THE EMPEROR’S WILL • by Eddie D. Moore

Emperor Tatius led the victorious Tattooed Legions down the cobblestone street, surrounded by joyous celebration. Many people waved palm branches above their heads signifying victory while others scattered the branches upon the Emperor’s path to welcome, at long last, the arrival of peace. After seven years of war, those who had dared to attack the empire were finally conquered and subjugated. Flower petals danced in the breeze as they rained down from the tops of tall buildings, and the citizens of Avitus chanted loudly as one, “Tatius! Tatius! Tatius!”

When the Emperor raised an arm in greeting, he caught a glimpse of his scarred palm, and he thought back to the formation of the Tattooed Legion. He recalled drawing the dagger across the palm of his hand as the sorcerer Sergius had instructed. The blade was sharp and cut deep. Blood poured from the wound and mixed with the ink while the sorcerer uttered incantations and stirred the cauldron. Smoke hung heavy in the air filling the valley and engulfing the soldiers as Sergius worked his magic. Tatius soon noticed as he breathed the smoky air that his breath streamed from his mouth and mixed with the blood red ink.

The artists had worked for three days and nights tattooing the shaved head of every soldier. When the work was finished, the Emperor was elated by the savage and fierce appearance of his armies. The tattoos were placed with precision and wrought with intricate detail. The soldiers took great pride in their new unity, and they followed their Emperor to battle in high spirits.

The advantage gained by the magic was unmistakable on the battlefield, and the Emperor often found himself smiling as he watched his armies battle. Sergius warned the Emperor not to allow his emotions to burn too intensely during battles or he risked losing control of the soldiers. The Emperor watched the battles from nearby ridges, high hills, and tall towers built by his soldiers. As he studied the battles, his armies moved at his will. When he saw a weakness in their defenses, the soldiers sensed his desire and acted accordingly. He soon discovered that the stronger he felt the need and the harder he pushed his will the more intensely his soldiers fought. The more he invested himself emotionally in the battle, the fiercer and quicker the Tattooed Legions reacted. Army after army fell bloodied and devastated to the will of the Emperor, and Sergius’ warning was soon forgotten.

As they approached the palace gates, the Emperor lowered his hand, and blinked several times as his mind returned to the present. He glimpsed an object that arced through the air unlike the fluttering flower petals. As he turned his head, a single half-rotten red fruit struck the edge of his chariot and splattered against his armor a moment before his chariot passed through the gates.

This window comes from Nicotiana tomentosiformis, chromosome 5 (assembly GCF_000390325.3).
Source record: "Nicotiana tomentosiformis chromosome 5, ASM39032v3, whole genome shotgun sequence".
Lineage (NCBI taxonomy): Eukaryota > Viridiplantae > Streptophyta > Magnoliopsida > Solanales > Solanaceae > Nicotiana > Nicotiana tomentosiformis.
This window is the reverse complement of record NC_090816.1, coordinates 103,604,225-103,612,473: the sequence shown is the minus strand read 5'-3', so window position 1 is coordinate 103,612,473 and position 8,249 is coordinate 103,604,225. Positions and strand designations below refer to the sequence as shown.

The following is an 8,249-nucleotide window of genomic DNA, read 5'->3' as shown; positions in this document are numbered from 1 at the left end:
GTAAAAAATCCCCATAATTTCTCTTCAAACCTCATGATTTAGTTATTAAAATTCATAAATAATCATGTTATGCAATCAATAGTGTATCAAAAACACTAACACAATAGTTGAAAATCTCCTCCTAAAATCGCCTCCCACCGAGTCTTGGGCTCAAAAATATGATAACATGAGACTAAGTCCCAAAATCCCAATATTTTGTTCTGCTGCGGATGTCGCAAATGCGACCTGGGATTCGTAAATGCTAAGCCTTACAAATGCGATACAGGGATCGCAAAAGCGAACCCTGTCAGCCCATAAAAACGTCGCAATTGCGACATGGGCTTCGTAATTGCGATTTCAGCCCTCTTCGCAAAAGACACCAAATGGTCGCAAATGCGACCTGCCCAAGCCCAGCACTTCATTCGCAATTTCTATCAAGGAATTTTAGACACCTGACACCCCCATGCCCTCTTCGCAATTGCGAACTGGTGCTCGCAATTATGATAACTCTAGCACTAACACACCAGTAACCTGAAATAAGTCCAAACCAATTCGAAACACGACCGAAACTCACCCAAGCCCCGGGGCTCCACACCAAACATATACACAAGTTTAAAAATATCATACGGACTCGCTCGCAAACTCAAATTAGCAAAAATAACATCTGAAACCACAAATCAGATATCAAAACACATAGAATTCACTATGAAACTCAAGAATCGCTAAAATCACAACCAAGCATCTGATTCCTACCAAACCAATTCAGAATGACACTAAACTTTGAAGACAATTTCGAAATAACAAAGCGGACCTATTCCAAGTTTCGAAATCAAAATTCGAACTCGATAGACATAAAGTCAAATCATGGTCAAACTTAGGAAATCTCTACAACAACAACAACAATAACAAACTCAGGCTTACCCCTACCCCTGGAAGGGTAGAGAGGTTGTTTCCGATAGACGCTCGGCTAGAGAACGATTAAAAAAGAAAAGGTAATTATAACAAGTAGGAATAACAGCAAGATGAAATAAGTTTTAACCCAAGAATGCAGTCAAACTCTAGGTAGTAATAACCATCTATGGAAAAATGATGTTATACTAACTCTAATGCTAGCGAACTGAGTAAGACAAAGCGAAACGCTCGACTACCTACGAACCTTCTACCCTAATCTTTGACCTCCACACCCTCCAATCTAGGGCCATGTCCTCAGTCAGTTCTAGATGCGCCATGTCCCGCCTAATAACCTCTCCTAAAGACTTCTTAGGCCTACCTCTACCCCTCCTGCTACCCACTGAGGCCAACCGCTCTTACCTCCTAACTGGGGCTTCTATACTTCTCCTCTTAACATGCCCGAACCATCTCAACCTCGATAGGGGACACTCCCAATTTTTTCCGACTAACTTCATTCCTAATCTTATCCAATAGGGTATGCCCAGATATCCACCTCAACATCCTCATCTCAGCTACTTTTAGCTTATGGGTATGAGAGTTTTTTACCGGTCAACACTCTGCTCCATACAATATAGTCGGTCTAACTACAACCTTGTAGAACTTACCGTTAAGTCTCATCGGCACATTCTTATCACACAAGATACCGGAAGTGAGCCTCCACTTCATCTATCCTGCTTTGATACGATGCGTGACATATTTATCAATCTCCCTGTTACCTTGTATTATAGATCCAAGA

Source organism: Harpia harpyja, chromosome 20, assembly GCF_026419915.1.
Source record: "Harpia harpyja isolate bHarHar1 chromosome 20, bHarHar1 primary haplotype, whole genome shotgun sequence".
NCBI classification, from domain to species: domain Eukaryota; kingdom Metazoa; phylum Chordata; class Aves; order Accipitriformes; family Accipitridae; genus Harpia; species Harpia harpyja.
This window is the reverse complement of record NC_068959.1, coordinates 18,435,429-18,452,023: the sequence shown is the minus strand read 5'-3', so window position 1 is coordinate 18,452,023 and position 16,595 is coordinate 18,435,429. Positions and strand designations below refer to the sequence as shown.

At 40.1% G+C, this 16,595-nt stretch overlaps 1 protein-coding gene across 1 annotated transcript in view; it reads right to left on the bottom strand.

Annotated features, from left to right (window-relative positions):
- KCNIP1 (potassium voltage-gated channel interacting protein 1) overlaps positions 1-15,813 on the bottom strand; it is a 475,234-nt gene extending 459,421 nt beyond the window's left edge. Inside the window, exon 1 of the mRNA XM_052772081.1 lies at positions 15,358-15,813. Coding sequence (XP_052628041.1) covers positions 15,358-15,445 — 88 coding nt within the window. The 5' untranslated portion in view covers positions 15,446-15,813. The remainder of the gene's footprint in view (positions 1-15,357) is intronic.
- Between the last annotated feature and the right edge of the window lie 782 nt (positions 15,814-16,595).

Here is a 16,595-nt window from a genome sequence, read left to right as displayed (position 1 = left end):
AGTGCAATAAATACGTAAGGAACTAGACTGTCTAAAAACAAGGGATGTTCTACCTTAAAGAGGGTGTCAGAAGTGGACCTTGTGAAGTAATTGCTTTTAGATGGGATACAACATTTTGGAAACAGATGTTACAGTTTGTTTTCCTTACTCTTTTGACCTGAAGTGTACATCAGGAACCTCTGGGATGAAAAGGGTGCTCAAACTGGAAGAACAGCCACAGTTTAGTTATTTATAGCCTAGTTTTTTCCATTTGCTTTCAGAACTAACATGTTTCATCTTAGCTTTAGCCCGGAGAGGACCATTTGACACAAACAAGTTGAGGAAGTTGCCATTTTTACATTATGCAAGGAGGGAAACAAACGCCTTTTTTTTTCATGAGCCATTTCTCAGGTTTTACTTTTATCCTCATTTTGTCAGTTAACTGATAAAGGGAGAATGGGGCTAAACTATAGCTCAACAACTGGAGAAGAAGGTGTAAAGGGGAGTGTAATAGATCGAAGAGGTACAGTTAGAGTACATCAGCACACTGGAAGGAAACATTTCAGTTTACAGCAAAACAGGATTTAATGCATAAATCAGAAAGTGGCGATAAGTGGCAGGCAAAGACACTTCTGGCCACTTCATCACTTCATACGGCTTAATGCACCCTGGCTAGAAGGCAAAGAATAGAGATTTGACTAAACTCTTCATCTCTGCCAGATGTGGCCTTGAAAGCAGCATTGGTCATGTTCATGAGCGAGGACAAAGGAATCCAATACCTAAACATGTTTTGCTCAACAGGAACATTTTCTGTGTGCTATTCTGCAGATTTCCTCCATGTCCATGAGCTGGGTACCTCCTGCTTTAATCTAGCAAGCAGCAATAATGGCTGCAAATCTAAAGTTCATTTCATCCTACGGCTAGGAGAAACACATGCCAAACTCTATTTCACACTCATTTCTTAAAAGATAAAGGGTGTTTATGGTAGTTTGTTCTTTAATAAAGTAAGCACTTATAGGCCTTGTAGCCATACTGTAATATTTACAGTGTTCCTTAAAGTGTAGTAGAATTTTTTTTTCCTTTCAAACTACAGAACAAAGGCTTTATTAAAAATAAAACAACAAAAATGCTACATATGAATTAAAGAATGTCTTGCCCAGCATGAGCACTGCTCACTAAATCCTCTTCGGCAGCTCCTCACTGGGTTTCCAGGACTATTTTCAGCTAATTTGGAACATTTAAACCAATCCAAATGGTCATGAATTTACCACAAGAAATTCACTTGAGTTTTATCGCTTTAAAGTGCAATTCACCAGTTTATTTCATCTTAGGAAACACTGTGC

Inside the palace, he wiped off his armor in frustration, wondering who dared such public contempt. Anger raged inside him as he grasped the side of the chariot with white knuckles until he managed to master his emotions. He released a long slow breath, shook his head, and allowed servants to wipe the splattered fruit from his armor. He waved them away as they finished and marched off to sleep in his own bed for the first time in years.


Late that night, the Emperor tossed and turned on his bed fighting ghastly dreams. Instead of being greeted by the cheering masses and falling flower petals, the citizens of Avitus pelted him with scraps of food and named him a murderer. The Tattooed Legions sensed his will and moved into action. They fell upon the riotous crowd with swords and spears, executing the Emperor’s will upon the ungrateful masses.

Tatius halted his chariot, raised a fist, and shouted, “How dare you assault your Emperor! After all I have done to protect you! You dare disrespect me!”

Blood ran in the streets and buildings burned as he allowed his emotions to consume him, driving the execution of his chastisement to ever greater heights. Once he felt the citizens had been adequately punished, he attempted to calm his emotions and subdue the Tattooed Legions. The slaughter continued unabated. Chills ran down his back as he remembered the sorcerer’s warning. His blood ran cold as he tried again to regain control of the army and failed. The soldiers continued to grow in their blood lust. He saw the elderly, women and even children put to the sword and building after building began to burn until the entire city was ablaze.

He drove his chariot as fast as the horses could run and charged through the palace gates. The Tattooed Legion attacked the palace guards as they struggled to close the gates. Fear overwhelmed him as he ran for his personal chamber, and his desperation drove him to run faster.

The hall seemed longer than he remembered, and he risked a quick glance behind himself. The tattooed soldiers had fought their way past the palace guards, and they were running in his direction. Anyone in their path died, and he knew without doubt that they were coming for him. He dove into his bed as soldiers grabbed at his feet. Suddenly, he was falling; long seconds passed until his back hit the floor and breath left his lungs. He opened his eyes — alert, awake, and frightened on the floor.

A blade bit deep into his belly, followed by a quick second, and a third in his chest. He locked eyes with one of the soldiers standing over him, and he saw fear and panic in the man’s eyes. As the Emperor tasted his own blood, his eyes lost focus, the soldiers ceased their fear-driven rampage, and Emperor Tatius surrendered his will to death.

Eddie D. Moore travels extensively for work, and he spends much of that time listening to audio books. Find more on his blog:

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